You're getting into a routine at the gym, feeling stronger and working up a sweat, but you're not losing weight, which is one of the main reasons you started exercising in the first place. What gives?! Here are five common mistakes people make when working out that can prevent weight loss.
You're Only Doing Cardio
While it's true that cardio is great for burning calories, if you only run, bike ride, or swim, there's a missing link to maximizing your calorie burn: strength training. The more muscle you have, the higher your body's fat-burning potential, and weight training will help you burn more fat faster. That means you can do shorter workouts and get better results.
You're Skipping Intense Workouts
If you've heard of high-intensity interval training (HIIT), it's because it works! Experts agree that it's one of the best workouts for weight loss. This works for cardio and strength training and involves following a work-to-rest ratio, a popular one being two to one. That could be 40 seconds of working at 70 to 90 percent of your max followed by 20 seconds of rest. An example of HIIT could be running, biking, jumping rope, rowing, or swimming with sprint or hill intervals included, and/or a mix of strength-training moves like burpees, squats, plyometrics exercises like jumping lunges, or push-ups.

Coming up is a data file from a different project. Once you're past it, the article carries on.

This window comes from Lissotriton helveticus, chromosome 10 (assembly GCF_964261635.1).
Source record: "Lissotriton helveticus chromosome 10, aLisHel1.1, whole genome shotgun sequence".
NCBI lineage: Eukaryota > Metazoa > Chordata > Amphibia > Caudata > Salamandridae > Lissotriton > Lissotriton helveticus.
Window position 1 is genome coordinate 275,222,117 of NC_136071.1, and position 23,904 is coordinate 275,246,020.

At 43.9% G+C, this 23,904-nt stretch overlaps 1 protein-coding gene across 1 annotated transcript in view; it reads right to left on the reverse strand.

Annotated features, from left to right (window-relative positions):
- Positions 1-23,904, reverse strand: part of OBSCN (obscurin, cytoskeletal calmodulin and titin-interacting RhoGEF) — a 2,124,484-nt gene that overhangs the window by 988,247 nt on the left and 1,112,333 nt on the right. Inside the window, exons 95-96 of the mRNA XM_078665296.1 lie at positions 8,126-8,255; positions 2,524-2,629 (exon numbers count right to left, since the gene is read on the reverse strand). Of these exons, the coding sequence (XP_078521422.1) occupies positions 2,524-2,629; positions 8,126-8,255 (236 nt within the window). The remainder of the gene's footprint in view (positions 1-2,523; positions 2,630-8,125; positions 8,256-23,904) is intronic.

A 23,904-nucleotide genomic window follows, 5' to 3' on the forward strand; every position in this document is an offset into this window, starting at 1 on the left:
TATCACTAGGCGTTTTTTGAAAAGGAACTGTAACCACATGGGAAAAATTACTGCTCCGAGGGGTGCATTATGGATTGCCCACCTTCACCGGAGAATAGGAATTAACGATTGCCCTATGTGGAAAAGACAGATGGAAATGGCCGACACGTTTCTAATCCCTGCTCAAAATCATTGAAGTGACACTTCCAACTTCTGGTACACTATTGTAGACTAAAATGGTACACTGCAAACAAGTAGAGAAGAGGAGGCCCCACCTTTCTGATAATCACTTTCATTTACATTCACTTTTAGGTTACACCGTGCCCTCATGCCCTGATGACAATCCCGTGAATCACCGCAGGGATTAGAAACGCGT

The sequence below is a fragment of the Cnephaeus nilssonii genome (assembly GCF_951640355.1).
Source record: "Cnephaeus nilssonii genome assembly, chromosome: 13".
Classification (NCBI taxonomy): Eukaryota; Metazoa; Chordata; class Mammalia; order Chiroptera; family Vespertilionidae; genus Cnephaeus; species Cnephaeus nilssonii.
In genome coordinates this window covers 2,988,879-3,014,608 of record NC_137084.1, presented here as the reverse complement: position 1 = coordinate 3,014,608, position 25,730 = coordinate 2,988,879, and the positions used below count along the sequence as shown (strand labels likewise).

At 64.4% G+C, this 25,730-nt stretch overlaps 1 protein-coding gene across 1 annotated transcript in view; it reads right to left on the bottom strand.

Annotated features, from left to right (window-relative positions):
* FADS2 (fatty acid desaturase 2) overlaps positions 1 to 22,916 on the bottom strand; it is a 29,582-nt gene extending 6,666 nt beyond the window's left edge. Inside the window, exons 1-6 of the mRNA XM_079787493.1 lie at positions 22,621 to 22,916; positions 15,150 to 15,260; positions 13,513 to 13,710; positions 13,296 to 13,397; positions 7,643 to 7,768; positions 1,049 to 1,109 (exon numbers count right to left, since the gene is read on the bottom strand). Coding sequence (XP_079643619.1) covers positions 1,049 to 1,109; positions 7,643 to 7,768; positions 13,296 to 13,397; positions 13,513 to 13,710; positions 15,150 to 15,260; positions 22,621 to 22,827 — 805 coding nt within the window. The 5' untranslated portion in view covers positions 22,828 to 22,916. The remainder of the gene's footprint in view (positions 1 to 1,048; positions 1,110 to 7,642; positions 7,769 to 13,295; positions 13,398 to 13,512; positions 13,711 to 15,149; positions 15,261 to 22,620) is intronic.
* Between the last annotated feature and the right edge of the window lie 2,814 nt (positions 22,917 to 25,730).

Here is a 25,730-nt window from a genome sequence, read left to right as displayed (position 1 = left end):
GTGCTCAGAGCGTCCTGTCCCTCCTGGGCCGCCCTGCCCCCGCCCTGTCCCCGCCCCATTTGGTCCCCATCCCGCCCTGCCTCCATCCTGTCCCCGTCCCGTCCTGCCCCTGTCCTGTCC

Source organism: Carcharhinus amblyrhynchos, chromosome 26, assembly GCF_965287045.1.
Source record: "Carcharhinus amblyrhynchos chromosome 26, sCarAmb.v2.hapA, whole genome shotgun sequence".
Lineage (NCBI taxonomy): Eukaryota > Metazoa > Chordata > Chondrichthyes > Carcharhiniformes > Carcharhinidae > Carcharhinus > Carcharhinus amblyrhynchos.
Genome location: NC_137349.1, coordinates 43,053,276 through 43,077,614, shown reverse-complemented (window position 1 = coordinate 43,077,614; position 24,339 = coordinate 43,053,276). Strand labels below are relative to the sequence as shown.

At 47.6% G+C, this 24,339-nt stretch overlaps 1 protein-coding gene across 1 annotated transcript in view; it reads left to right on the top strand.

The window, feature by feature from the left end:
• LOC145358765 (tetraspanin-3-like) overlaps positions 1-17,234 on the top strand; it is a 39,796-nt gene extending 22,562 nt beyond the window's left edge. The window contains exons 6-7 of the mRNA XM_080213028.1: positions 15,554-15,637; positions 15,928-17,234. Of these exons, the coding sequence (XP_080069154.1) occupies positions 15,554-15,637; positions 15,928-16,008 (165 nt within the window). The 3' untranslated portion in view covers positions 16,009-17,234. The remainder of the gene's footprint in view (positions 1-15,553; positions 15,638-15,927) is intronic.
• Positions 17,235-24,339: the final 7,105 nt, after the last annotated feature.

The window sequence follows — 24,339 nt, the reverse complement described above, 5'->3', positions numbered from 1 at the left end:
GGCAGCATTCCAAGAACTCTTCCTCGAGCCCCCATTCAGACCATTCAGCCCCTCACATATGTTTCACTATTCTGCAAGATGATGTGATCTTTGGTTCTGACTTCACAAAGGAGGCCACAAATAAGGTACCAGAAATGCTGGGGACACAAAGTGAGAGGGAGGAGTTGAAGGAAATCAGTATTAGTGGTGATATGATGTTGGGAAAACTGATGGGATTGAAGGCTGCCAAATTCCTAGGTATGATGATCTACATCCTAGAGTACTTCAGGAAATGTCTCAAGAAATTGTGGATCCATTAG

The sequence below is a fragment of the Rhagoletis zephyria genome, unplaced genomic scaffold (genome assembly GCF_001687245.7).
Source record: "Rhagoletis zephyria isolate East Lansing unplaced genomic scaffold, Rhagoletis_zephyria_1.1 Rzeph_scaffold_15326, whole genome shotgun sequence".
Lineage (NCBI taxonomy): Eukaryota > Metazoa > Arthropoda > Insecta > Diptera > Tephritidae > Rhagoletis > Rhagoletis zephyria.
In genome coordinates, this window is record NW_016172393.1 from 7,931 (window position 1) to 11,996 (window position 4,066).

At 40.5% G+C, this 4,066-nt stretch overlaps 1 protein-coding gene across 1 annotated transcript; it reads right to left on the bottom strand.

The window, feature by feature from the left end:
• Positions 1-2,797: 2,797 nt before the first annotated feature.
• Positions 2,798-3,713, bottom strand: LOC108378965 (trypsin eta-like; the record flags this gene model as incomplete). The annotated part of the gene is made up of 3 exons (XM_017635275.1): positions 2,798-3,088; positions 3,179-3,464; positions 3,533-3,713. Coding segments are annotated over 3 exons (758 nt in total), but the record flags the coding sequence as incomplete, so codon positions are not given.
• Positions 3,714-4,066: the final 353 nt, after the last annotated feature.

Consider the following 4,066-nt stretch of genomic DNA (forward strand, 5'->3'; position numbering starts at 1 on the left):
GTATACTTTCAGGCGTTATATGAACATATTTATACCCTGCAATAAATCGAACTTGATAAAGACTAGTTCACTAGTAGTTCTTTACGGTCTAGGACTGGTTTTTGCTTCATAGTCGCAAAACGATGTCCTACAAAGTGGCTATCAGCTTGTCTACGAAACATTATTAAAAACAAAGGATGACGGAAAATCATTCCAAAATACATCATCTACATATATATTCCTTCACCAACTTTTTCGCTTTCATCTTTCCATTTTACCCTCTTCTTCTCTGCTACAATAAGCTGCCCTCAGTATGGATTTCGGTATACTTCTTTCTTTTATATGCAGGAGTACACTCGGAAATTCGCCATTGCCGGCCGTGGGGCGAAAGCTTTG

A 20-minute walk once a day is great for getting blood flowing and getting fresh air, but it's not enough if you're trying to lose weight. The same goes for a yoga class or jog here and there — you need to be hitting the gym regularly for about 45 minutes, three to four times a week in order to see results. Commit to that if you're serious about slimming down.
Your Workouts Are Always the Same
If you've been working out and your weight loss has plateaued, it's a sign that you need to mix things up. When you do the same workout three to five times a week, your muscles become accustomed to it, so you need to tweak your workouts at least every six weeks. Or even better, do something different every time you work out. CrossFit or boot-camp-style workouts are great examples of this.
You're Not Paying Attention to What You Eat
What you do after your workout is important, too. Exercising regularly can often make you hungrier that usual, and you think "I worked out so I can eat anything I want!" Uh, nope! If you end up eating an enormous post-workout
ice cream cone protein smoothie, or an extra couple snacks throughout the day, your calorie intake vs. calorie burn has evened out. In order to lose weight, you need to create a calorie deficit, so make sure you're not taking in the same amount of extra calories that you just burned.